Bole is a village and civil parish in the Bassetlaw district of Nottinghamshire, England. It is close by the River Trent, on the eastern side of which is Gainsborough in Lincolnshire. At one time the village stood – like the neighbouring parish of West Burton – very near to an oxbow lake, known as Bole Round. However flooding led to the original course of the River Trent being diverted after 1792. The parish now lies within a landscape largely dominated by the West Burton power stations. According to the 2001 census Bole had a population of 140.
The original church was mentioned in the Domesday survey of 1086. From an early date the vicarage was in the patronage of the prebendary of Bole, being until 1841 part of the Peculiar jurisdiction of the Dean and chapter of York. During the early 19th century the manor of Bole or Bolum was held by Lord Wenlock. However in 1858 the Bole estate was transferred to the use of Lord Middleton, head of the Willoughby family from Wollaton Hall.
The old National school was built in 1859 but closed during the early 1950s. It now serves as the village hall. A small Wesleyan chapel was also closed during the early 1960s, being sold and converted for residential use.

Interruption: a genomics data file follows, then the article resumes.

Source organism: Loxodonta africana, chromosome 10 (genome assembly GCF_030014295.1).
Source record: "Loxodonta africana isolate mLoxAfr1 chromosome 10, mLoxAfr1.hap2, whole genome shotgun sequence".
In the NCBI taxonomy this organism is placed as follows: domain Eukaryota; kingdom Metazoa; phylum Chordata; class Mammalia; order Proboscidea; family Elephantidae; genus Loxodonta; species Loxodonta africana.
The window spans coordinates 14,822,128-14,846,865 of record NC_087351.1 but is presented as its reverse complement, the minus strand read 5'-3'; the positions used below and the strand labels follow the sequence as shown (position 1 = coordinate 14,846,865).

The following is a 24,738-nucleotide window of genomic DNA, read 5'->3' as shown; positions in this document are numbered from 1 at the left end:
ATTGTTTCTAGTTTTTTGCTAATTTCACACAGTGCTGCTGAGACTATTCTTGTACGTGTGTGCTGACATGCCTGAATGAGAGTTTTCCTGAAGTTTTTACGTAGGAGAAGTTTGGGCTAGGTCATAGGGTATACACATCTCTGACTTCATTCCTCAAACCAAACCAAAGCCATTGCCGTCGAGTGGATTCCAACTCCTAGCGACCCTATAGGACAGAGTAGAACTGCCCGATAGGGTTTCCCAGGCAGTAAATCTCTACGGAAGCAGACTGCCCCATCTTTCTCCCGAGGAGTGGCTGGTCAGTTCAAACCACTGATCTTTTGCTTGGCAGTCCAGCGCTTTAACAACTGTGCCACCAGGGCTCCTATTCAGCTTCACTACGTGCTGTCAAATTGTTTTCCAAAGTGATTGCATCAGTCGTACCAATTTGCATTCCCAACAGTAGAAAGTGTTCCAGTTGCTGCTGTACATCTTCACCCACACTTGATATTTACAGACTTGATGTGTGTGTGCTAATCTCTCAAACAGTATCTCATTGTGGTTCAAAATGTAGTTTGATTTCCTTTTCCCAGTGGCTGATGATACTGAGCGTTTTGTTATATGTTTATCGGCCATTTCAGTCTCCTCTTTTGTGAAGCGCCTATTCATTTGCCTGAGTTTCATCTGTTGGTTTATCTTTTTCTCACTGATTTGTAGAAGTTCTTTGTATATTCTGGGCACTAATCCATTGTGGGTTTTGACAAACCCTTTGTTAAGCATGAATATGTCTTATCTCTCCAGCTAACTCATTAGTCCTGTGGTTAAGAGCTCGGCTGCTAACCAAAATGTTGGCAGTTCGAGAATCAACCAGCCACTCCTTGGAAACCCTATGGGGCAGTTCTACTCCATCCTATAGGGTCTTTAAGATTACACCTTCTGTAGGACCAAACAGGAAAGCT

There was a windmill located close to the Gainsborough road. Manor Farm, a listed building next to Bole Church, includes earlier portions dating from c1675.
A former teenage resident of the village was Henrietta Stockdale, later to become distinguished as a pioneer of nursing and nursing registration in South Africa. Her father became vicar of the parish in 1858, establishing the parochial school and also building the old vicarage (now known as Bole House), where the family was finally able to move in 1864. Bole had previously not had a resident priest for more than two hundred years.